Walmart announced that it was removing 12.5-ounce cans Enfamil Newborn powder with lot number ZP1K7G from 3,000 stores in 49 states.
It’s not clear if other retailers also may have powdered formula from that same lot on their shelves.
According to the Lebanon Daily Record, baby Avery Cornett died Sunday after he was removed from life support. The preliminary diagnosis was an infection with the bacterium Cronobacter sakazakii (C. sakazakii, formerly called Enterobacter sakazakii) a rare cause of bloodstream and central nervous system infections in infants. The fatality rate among infected newborns has been reported to be as high as 33 percent.
What caused the Missouri baby’s infection is yet unknown, but there has been compelling evidence in other cases of C. sakazakii that milk-based powdered infant formulas served as the source. World Health Organization guidelines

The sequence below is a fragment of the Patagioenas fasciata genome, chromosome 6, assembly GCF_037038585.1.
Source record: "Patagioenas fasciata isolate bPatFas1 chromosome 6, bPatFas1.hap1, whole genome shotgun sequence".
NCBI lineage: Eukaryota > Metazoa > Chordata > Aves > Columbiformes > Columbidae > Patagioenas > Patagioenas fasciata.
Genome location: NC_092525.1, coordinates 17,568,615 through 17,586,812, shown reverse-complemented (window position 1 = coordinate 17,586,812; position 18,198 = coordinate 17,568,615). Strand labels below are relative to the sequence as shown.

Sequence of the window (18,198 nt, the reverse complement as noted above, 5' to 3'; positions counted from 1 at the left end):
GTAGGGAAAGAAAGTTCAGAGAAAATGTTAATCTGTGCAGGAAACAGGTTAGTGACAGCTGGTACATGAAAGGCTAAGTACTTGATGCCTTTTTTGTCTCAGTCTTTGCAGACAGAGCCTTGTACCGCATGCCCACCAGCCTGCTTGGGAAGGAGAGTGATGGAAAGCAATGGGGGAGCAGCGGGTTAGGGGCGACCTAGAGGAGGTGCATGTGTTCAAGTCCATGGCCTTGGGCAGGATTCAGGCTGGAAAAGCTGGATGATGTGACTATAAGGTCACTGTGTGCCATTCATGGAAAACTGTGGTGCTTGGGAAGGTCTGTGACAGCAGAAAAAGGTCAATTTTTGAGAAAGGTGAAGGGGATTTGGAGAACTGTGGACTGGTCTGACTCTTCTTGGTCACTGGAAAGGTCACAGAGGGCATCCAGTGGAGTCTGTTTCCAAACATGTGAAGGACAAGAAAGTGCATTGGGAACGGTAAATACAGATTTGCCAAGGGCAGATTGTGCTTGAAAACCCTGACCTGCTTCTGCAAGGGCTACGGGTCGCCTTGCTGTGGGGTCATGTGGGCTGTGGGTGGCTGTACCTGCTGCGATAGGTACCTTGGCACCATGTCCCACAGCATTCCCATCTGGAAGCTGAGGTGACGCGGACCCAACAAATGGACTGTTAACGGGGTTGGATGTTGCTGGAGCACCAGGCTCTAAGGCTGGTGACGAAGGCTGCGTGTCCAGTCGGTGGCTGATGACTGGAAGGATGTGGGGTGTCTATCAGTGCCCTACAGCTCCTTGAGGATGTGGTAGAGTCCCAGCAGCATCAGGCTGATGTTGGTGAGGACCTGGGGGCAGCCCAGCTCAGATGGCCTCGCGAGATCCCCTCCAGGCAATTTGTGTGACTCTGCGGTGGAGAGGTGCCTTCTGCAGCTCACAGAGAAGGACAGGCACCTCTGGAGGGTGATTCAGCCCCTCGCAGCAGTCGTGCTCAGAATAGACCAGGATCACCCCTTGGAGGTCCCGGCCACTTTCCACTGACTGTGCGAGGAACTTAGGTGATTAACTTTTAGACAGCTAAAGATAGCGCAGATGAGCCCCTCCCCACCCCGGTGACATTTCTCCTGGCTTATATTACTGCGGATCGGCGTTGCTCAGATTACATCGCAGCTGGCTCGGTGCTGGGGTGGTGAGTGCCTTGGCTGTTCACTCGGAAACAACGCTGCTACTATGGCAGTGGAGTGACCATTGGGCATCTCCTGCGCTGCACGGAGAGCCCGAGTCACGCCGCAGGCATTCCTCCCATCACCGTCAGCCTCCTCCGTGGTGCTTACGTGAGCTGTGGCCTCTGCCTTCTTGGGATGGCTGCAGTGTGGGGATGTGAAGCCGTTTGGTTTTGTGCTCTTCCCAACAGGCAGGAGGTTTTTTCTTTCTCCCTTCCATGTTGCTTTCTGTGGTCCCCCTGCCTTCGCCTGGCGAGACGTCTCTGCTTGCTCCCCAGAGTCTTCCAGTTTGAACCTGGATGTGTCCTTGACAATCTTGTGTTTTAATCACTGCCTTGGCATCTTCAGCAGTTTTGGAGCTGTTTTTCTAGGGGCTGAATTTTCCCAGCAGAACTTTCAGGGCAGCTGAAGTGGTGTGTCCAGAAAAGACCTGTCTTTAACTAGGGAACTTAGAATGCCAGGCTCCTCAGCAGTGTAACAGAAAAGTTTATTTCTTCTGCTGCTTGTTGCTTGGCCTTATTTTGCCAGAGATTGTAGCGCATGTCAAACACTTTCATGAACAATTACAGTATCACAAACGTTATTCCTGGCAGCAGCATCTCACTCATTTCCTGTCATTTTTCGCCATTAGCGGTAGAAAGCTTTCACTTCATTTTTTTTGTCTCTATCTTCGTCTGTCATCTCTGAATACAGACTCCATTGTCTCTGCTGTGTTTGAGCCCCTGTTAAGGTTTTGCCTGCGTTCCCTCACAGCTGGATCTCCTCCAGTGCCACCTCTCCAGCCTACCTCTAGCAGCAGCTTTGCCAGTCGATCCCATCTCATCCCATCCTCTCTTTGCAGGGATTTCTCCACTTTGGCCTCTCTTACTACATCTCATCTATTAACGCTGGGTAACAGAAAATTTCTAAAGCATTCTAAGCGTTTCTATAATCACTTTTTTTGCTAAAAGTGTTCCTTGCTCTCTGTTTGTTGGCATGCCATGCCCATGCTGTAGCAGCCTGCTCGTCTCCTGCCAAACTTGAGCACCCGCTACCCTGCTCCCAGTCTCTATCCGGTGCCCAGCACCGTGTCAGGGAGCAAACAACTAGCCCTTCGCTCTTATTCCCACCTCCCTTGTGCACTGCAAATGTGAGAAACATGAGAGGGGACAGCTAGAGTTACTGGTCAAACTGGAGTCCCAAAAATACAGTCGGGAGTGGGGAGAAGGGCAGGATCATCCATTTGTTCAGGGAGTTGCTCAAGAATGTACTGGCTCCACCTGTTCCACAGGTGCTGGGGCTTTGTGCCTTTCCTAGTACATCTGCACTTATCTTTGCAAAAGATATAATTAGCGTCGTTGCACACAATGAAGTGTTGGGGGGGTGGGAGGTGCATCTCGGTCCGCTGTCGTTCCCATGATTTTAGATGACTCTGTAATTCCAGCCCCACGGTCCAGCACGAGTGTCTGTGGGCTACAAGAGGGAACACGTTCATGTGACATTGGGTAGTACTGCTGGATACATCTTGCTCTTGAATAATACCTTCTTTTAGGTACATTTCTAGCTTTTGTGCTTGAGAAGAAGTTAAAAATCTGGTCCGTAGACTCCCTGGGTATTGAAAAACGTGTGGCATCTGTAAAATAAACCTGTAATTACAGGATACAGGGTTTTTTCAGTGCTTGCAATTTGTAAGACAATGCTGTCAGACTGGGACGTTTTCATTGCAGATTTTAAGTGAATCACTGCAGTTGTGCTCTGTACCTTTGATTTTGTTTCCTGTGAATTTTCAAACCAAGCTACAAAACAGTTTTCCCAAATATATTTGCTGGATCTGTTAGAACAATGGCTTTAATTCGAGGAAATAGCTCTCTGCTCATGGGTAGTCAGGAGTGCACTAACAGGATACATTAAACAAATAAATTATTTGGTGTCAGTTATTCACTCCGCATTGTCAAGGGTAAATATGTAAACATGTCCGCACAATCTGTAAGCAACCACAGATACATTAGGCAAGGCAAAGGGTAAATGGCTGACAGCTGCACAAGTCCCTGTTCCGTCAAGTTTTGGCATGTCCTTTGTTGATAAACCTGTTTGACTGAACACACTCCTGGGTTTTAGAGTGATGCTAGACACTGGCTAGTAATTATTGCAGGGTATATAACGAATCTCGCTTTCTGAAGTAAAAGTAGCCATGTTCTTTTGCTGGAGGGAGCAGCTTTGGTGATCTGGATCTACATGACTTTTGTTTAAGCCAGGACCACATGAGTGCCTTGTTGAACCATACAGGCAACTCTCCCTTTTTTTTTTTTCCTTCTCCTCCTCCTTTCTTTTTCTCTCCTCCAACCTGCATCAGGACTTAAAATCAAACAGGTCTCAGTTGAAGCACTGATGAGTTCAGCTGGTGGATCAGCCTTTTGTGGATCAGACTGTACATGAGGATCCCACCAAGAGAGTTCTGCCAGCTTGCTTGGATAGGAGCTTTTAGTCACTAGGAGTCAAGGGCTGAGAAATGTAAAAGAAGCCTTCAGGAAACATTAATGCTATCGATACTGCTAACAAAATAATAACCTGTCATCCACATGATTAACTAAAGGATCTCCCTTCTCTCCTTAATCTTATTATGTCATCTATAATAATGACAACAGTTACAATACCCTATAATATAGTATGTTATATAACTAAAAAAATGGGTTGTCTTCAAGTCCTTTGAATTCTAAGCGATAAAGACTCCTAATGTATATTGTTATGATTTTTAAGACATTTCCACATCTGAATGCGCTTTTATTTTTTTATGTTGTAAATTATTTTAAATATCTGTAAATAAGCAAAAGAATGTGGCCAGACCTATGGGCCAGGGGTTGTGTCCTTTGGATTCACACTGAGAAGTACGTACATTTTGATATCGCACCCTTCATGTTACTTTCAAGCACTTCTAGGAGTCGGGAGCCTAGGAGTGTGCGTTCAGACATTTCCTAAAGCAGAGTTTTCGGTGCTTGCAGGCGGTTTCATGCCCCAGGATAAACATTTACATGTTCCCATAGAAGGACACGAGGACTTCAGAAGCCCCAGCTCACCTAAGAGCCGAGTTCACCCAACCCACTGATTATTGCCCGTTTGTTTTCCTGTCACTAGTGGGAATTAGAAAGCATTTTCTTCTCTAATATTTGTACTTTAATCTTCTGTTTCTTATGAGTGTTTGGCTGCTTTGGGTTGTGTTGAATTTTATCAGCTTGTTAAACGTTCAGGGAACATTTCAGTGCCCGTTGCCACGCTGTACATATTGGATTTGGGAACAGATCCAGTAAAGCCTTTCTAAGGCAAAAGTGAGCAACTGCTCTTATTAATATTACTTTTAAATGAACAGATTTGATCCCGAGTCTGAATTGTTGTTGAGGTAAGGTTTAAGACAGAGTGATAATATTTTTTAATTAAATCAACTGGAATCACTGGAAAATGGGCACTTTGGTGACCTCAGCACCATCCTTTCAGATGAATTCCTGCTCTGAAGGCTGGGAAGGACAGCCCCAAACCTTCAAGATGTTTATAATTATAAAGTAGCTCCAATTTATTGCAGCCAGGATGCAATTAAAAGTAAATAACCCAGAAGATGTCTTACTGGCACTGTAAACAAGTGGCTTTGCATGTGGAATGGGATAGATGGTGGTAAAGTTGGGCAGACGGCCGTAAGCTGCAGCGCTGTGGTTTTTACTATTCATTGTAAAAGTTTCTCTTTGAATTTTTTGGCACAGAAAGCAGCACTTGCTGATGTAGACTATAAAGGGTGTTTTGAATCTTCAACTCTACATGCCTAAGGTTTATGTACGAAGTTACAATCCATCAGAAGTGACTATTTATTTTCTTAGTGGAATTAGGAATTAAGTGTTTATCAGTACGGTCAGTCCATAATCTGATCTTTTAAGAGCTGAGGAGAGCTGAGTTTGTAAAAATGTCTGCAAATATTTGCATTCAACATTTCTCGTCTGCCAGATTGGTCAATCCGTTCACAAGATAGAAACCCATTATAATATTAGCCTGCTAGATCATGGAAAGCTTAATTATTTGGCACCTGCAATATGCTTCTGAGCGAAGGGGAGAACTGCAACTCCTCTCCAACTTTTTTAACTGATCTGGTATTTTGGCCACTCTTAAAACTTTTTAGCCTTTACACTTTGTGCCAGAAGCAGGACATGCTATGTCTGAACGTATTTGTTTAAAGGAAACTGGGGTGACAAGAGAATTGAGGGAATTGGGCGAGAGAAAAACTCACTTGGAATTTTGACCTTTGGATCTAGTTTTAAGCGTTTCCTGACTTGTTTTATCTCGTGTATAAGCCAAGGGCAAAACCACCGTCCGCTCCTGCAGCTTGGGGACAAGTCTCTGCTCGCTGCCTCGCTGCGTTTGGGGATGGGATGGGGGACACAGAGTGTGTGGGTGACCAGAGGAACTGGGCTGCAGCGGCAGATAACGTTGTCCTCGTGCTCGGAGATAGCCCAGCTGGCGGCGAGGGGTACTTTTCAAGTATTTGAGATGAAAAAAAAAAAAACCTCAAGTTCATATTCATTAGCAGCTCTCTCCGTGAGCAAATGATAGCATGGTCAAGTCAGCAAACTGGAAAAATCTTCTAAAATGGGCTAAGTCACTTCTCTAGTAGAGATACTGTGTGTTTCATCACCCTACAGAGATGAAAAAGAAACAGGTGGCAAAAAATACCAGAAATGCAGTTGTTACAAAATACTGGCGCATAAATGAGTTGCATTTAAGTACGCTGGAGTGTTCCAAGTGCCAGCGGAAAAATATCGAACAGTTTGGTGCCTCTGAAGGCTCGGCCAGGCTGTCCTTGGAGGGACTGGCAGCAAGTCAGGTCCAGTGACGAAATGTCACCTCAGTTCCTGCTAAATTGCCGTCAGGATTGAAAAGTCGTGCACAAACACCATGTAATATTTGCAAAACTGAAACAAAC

advise that parents should be aware “that powdered infant formula is not a sterile product and may be contaminated.”
Mead Johnson, manufacturer of Enfamil, said it is working with health authorities to identify the source of the Lebanon, MO, baby’s infection. A spokesperson told local reporters that the company tests ingredients and finished powdered infant formula products for C. sakazakii, and that the batch used by the child’s family tested negative for the bacterium when it was produced and packaged.
Gena Terlizzi, with the Missouri Department of Health and Senior Services, told local media in a statement that “at this point it has not been determined whether the bacteria is linked to the formula or an outside source.” The Laclede County Health Department sent the Enfamil newborn formula, water used to mix the formula and another liquid formula to the CDC and FDA labs. Test results are pending.
Walmart said concerned customers can return the recalled powdered formula from lot number ZP1K7G for a refund, or call 1-800-BABY-123 for more information.